What is the least amount of space behind and on each side that I can get away with when installing a regular compact refrigerator such as those from Lowe's, Home Depot, or Walmart? I am wanting to install the refrigerator in my base cabinet but I don't want it overheating.
I know they make refrigerators specifically for under-cabinet installation but they cost a whole lot more.
Posted 2009-01-11 6:24 AM (#97285 - in reply to #97271) Subject: RE: Refrigerator Question
Location: East London South Africa
I have a Bar fridge installed in my Weekender. I built it in under the counter top. It has no clearance on the sides (in fact it is a tight fitt - it kind of keeps itself in place that way) I left a 2 1/2 inch gap at the top to allow the hot air to escape, and is about 2 inches off the back. Works like a treat - and have had no problems with it at all. (and our climate is quite hot)
I am not sure what the recomended specs are - but that is what I did - and it works just fine...
Posted 2009-01-11 10:39 AM (#97306 - in reply to #97271) Subject: RE: Refrigerator Question
Location: western PA
I helped a friend install a modest weekender and he used a 110 v Sears "apartment" sized refrigerator (Sanyo). Like Barfly, we kept the cabinetry tight to the sides, but left a two inch gap behind the unit and the wall, and the same over the top with a small grill on the fascia. We insured a one inch gap on the floor, by adding shims to the feet.
To test any heat build up, we opened the door and ran the unit continuously for almost an hour. We then pulled the refrigerator out of its place, and felt along its coils and the wall space to see how hot it became. The refrigerator was warm, not unusually hot to the touch, as well as the upper part of the wall near the back. We then ran the refrigerator again for about a half an hour with the door open, sitting by itself away from any cabinetry. The unscientific touch test was again performed and little difference was noted between them.
If a reasonable airspace is allowed, the convection air flow seems to be enough cooling. I would not try to seal the refrigerator within the confines of the cabinets.
Posted 2017-08-07 8:58 PM (#170362 - in reply to #97271) Subject: RE: Refrigerator Question
Sanyo refrigerators have noise, noise due to many causes, you can check:
1. New refrigerators are usually larger than older refrigerators, the noise level will be higher.
2. Check whether the cabinet is balanced, if the cabinet is not balanced or if the cabinet is not stable when running will sound.
3. If the noise sounds like wind: When the refrigerator cools, the fan motor causes noise, this is the sign.
4. If occasional creaking: models of anti-skid cabinets are designed with a deflector. When the cabinet is operated for a long time, the snow is cut off on the rig, and the defrosting relay will operate to generate a noisy noise. That phenomenon is normal. Moreover, when the cabinet operates in the slug mode, it will heat up in a short period of time, when it is cold with hot plastic gas will have a thermal expansion, so there is a clicking sound, it is also a natural phenomenon to show cabinets. Normal operation.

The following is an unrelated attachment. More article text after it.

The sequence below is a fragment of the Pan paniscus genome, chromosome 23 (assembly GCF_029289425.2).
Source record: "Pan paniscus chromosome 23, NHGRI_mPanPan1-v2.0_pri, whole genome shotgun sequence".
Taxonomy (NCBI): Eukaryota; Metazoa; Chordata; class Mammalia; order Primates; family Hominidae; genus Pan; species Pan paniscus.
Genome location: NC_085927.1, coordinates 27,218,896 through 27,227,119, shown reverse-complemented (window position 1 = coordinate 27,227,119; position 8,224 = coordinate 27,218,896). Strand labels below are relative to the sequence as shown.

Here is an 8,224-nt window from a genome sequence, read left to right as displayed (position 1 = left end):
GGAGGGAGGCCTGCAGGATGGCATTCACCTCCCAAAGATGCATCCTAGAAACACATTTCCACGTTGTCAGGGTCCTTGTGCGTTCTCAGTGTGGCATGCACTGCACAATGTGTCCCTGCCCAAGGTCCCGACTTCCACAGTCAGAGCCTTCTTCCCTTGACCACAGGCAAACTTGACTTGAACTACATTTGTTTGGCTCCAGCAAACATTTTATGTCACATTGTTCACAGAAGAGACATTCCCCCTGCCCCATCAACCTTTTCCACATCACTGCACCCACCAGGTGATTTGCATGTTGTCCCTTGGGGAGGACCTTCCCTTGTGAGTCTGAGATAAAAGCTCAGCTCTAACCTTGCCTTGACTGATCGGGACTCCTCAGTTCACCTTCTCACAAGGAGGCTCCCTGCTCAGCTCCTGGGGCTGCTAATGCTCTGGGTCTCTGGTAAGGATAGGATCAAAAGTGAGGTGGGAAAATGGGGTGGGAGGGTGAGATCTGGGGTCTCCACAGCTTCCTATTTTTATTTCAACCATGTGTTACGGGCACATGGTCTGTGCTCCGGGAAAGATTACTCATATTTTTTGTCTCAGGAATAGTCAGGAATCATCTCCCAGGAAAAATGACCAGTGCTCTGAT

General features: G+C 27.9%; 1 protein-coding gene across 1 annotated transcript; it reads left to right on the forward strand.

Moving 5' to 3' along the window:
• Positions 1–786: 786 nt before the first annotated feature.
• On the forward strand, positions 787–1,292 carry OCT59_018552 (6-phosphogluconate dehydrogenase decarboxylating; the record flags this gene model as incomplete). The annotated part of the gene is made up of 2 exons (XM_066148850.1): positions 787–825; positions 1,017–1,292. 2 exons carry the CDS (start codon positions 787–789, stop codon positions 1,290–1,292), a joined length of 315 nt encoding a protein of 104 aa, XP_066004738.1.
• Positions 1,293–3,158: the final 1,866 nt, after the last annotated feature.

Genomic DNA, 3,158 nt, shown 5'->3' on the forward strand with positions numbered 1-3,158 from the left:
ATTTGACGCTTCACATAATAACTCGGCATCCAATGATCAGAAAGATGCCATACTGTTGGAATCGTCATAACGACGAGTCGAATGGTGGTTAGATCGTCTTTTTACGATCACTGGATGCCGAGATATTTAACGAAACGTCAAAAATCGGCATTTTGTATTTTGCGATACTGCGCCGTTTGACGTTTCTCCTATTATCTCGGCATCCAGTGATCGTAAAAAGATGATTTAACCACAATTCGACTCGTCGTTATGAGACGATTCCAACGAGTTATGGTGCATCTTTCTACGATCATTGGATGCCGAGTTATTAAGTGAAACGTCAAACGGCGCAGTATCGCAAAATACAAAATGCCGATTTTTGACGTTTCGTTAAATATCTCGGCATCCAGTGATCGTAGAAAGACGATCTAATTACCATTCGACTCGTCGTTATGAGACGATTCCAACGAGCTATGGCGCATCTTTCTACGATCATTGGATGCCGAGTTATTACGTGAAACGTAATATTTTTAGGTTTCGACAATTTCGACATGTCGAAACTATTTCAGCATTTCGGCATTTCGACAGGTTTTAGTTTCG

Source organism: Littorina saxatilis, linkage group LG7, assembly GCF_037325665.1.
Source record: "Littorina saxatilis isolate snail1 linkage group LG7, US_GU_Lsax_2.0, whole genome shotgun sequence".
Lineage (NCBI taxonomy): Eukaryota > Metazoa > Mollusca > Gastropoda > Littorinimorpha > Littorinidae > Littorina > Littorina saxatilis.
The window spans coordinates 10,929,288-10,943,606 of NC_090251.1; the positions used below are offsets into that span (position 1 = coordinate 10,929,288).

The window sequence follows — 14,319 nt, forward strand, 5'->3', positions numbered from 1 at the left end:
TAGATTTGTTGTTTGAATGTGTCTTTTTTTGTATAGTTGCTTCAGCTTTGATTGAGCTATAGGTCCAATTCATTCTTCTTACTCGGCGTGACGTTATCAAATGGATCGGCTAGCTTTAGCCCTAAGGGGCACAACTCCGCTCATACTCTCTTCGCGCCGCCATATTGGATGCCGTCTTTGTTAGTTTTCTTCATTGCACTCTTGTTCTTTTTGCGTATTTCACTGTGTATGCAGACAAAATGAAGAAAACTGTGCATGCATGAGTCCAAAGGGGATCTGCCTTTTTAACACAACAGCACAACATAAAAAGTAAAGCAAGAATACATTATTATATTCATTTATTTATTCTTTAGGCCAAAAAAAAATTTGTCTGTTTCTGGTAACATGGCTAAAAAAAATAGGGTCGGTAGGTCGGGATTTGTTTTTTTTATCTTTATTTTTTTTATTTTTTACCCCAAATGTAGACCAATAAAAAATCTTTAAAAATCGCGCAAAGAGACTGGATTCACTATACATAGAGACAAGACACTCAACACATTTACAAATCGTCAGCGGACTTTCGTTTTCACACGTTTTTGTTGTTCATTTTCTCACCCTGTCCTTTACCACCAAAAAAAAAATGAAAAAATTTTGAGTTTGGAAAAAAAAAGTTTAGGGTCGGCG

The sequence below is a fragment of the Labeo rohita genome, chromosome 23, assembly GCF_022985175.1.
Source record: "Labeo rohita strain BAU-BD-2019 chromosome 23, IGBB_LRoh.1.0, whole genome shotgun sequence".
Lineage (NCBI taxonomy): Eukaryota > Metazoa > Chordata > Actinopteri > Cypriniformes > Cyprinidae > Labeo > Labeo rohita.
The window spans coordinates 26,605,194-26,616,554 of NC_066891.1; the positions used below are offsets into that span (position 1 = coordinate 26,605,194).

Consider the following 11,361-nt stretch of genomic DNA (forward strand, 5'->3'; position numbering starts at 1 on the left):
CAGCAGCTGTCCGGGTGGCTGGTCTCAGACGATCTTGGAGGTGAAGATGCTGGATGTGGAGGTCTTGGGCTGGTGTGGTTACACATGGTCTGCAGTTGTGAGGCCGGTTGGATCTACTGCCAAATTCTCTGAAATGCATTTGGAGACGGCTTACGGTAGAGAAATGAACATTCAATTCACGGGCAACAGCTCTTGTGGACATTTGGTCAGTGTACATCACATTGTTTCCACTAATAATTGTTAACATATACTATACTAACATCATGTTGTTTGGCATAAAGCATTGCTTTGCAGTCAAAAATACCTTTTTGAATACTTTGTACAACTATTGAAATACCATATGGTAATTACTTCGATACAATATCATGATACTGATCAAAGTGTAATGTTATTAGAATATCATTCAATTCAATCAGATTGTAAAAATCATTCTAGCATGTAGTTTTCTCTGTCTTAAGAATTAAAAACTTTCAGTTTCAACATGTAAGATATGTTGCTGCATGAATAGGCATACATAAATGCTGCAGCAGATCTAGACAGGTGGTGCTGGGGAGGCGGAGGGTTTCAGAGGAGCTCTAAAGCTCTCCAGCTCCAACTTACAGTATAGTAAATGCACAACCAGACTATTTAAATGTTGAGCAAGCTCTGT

5. If there is a reverberation as the vibrating objects touching each other: Check the rear of the cabinet to see if the pins of the machine have slipped or not, fixed.
6. If the chirp sounds like a dry engine oil: disconnect the power supply, remove all food.
Screw the screwdriver into the wind blower inside the drawer cabinet out, look inside will see the wind turbine, remove the fan motors out, fat, reapply the same, fan motor will be off.
Noise on the outside
The outside noise of the refrigerator may come from many sources.
The casing can be loose and vibrate or cause noise when the cabinet is running. Things that are placed on the top of the cabinet and magnets that keep things on the fridge can also cause noise when the cabinet is running.
You can press on the sides of the refrigerator or remove everything from the top of the cabinet to see if the noise is removed.
The noise is near the bottom
Noise near the bottom can appear due to unbalanced balancers.
When the fridge runs, one of the cabinet legs can only touch the floor lightly, so when the fridge runs, it will vibrate or "roar" on the floor.
You can determine if the balance has to be the cause by tilting the refrigerator to remove all weight from one side and then the other.
If the noise stops, the problem lies with the refrigerator legs and they need to be adjusted.
Snow and fridge freezer models emit noises while running.
When the water valve opens to recharge the compartment, the refrigerator will emit noises. As water drips down the hot coil on the snowbox, there will be noise as well.
However, this type of noise will only last when the refrigerator is running and will not continuously.
Noise from behind
In many cases, the compressor will start making noise as it becomes old and worn out.
It can start generating noise and exist for many years or may start generating noise and broken in just a few days.
If you pull the refrigerator out of the wall and hear the noise coming from the lower back area, it is likely that the compressor. In this case, you can call the specialist and ask them to check the refrigerator.
Wastewater sinks lay directly underneath the refrigerator.
It is usually mounted on spongy rubber to prevent vibration when the refrigerator is running. However, many times the waste water pan may be deviated on one side and slightly touch the cooler or heat sink. When that happens while the refrigerator is running, the pan will vibrate and quickly produce noise.
Lie down and listen carefully underneath the refrigerator. If you hear noise, the cause is due to the waste water pan. Just move the pan back to the correct position and the noise will stop.
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